- Deciduous shrub
- USDA hardiness zones:
ëUtsu-semi' is an upright, shrubby Japanese maple. It is particularly noted for its heavy-textured green leaves that acquire showy shades of purple and scarlet in fall. It typically grows in an upright, rounded form to 5-7' tall and to 4' wide over the first 10 years, but eventually matures over time to 9-12' tall and as wide. Thick, broad, palmate leaves (to 3\ long and 4\" wide) are divided into broad-ovate lobes (usually 7) with finely serrate margins. Leaves emerge bright green in spring. Small reddish flowers in spring are somewhat attractive on close inspection, but are not showy from a distance."
- Full sun to part shade
Easily grown in moist, organically rich, slightly acidic, well-drained soils in full sun to part shade. Grows well in sandy loams. May be grown in full sun in the northern parts of its growing range, but prefers some part afternoon shade in the southern parts (including St. Louis) of its growing range. New foliage may scorch in full sun locations in hot summers areas, particularly if soils are not kept consistently moist. Mulch helps retain soil moisture and keep roots cool. Avoid hot and dry sites. Site in locations protected from strong winds. Pruning is best kept to a minimum, but if needed should be done in late fall to mid winter. Spring or summer pruning often results in significant bleeding.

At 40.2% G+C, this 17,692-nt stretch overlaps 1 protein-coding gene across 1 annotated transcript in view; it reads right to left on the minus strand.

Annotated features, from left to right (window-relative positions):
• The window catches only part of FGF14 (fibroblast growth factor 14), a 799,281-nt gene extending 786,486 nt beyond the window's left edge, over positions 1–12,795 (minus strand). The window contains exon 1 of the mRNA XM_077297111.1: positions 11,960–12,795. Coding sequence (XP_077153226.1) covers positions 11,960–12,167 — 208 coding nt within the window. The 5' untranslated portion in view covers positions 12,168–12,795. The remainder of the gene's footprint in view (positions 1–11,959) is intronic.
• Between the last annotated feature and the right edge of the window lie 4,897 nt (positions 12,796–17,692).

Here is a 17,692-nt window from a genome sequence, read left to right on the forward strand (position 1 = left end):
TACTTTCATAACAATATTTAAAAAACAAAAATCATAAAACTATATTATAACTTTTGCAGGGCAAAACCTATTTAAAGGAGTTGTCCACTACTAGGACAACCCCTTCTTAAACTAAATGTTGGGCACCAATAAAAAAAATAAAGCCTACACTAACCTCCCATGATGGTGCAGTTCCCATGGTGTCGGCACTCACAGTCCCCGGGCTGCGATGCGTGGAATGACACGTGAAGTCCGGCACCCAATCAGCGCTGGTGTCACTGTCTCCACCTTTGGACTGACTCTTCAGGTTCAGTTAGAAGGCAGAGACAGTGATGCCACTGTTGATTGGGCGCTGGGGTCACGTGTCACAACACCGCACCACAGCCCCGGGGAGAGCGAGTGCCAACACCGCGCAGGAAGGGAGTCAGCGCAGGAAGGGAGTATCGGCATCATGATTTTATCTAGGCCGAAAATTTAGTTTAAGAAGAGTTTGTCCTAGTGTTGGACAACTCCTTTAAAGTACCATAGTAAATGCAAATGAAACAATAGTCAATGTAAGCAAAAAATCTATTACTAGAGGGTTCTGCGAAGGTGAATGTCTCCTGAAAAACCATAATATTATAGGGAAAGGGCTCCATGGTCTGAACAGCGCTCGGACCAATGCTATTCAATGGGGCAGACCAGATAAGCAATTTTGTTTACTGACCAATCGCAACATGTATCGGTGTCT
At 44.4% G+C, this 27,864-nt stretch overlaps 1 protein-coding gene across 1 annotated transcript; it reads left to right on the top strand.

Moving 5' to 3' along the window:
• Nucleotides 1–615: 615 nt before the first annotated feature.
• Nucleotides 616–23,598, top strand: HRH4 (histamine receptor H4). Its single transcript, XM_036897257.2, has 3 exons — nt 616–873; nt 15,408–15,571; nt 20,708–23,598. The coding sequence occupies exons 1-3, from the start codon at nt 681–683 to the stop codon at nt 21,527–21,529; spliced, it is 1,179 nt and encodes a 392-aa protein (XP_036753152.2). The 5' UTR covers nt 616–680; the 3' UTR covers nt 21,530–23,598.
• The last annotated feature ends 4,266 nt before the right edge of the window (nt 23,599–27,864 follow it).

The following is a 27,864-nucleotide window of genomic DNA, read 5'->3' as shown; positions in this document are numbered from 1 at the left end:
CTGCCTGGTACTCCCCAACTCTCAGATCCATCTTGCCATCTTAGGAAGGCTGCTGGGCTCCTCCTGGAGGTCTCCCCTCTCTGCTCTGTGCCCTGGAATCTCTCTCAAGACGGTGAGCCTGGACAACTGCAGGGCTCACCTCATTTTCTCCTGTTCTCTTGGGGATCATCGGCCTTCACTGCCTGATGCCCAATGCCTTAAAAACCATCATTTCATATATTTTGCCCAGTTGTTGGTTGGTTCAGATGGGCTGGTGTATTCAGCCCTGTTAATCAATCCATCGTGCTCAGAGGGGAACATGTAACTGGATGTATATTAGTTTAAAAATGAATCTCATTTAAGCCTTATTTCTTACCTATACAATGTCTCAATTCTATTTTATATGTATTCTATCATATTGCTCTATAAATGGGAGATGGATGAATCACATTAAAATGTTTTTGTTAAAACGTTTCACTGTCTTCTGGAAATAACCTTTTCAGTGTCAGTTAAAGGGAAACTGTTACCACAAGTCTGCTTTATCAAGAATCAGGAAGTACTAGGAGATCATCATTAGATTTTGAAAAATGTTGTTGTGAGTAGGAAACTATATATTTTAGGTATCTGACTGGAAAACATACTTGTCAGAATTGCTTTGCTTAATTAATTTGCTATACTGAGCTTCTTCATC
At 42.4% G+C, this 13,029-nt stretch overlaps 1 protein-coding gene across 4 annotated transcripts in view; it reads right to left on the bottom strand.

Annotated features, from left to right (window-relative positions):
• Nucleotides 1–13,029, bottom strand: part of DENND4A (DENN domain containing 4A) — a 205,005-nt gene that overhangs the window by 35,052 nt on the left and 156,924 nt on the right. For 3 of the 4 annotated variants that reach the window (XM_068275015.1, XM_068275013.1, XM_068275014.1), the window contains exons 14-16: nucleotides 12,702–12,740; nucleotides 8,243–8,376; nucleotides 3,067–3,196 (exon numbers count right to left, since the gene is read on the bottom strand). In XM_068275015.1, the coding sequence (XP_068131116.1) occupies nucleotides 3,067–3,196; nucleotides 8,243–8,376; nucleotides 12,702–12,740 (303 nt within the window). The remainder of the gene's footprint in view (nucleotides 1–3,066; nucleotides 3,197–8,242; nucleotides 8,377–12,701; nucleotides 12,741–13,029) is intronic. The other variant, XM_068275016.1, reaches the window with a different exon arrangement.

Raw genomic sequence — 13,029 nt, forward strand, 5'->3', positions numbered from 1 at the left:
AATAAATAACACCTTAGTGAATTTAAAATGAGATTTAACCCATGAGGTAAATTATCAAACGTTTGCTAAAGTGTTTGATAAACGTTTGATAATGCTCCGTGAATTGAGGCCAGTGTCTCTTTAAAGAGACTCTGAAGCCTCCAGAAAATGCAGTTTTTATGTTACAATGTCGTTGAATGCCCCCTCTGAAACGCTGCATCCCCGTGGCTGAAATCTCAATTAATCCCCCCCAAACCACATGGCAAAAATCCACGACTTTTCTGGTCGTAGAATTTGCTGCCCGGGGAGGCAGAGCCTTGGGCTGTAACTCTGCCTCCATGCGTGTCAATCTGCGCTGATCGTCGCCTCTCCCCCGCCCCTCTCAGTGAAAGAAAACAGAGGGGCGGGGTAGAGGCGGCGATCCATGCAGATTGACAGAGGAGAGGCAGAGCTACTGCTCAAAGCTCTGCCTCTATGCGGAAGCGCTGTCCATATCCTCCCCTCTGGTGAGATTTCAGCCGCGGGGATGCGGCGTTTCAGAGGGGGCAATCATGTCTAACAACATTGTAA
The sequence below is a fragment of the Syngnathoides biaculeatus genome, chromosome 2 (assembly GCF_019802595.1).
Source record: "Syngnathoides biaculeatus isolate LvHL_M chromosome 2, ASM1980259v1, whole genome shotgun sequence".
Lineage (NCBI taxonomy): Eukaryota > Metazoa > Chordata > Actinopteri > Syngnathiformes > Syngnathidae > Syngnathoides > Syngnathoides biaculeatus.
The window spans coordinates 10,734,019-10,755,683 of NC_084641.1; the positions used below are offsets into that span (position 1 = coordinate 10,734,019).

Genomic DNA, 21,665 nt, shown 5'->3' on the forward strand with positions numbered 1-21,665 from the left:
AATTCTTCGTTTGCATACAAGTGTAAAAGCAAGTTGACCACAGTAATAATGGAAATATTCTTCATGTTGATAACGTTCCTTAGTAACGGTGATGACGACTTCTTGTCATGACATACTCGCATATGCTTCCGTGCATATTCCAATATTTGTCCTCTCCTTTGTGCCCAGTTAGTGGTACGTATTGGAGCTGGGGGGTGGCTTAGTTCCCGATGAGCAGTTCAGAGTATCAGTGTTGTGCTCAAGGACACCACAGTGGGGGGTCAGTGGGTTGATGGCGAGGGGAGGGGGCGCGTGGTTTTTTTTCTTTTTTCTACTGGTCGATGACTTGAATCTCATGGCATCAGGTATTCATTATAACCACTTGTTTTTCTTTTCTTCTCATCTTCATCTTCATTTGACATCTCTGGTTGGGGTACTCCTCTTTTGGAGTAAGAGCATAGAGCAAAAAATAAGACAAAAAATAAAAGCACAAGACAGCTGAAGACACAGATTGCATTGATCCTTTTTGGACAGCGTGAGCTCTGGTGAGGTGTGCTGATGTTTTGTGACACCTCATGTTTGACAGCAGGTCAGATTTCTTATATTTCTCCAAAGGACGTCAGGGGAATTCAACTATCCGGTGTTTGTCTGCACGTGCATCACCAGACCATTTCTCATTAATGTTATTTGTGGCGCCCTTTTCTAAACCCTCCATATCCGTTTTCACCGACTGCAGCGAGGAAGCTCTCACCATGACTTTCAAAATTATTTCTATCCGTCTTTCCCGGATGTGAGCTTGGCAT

Size and growth:
- 9.0 to 12.0 feet
- 9.0 to 12.0 feet
Bloom / flowers:
Insignificant flowers, Good in the fall, Colored leaves, and Red
Japanese maples are generally grown for their attractive foliage and shape. Specimen/accent or group around the home or yard or patio or periphery of the border or rock garden. Good sun-dappled understory tree.
No serious insect or disease problems. Potential disease problems include stem canker, leaf spots, fusarium, verticillium wilt, botrytis, anthracnose and root rots. Potential insect pests include aphids, scale, borers and root weevils. Mites may be troublesome. Foliage tends to leaf out early in spring and is subject to damage from late spring frosts. Chlorosis may occur in high pH soils.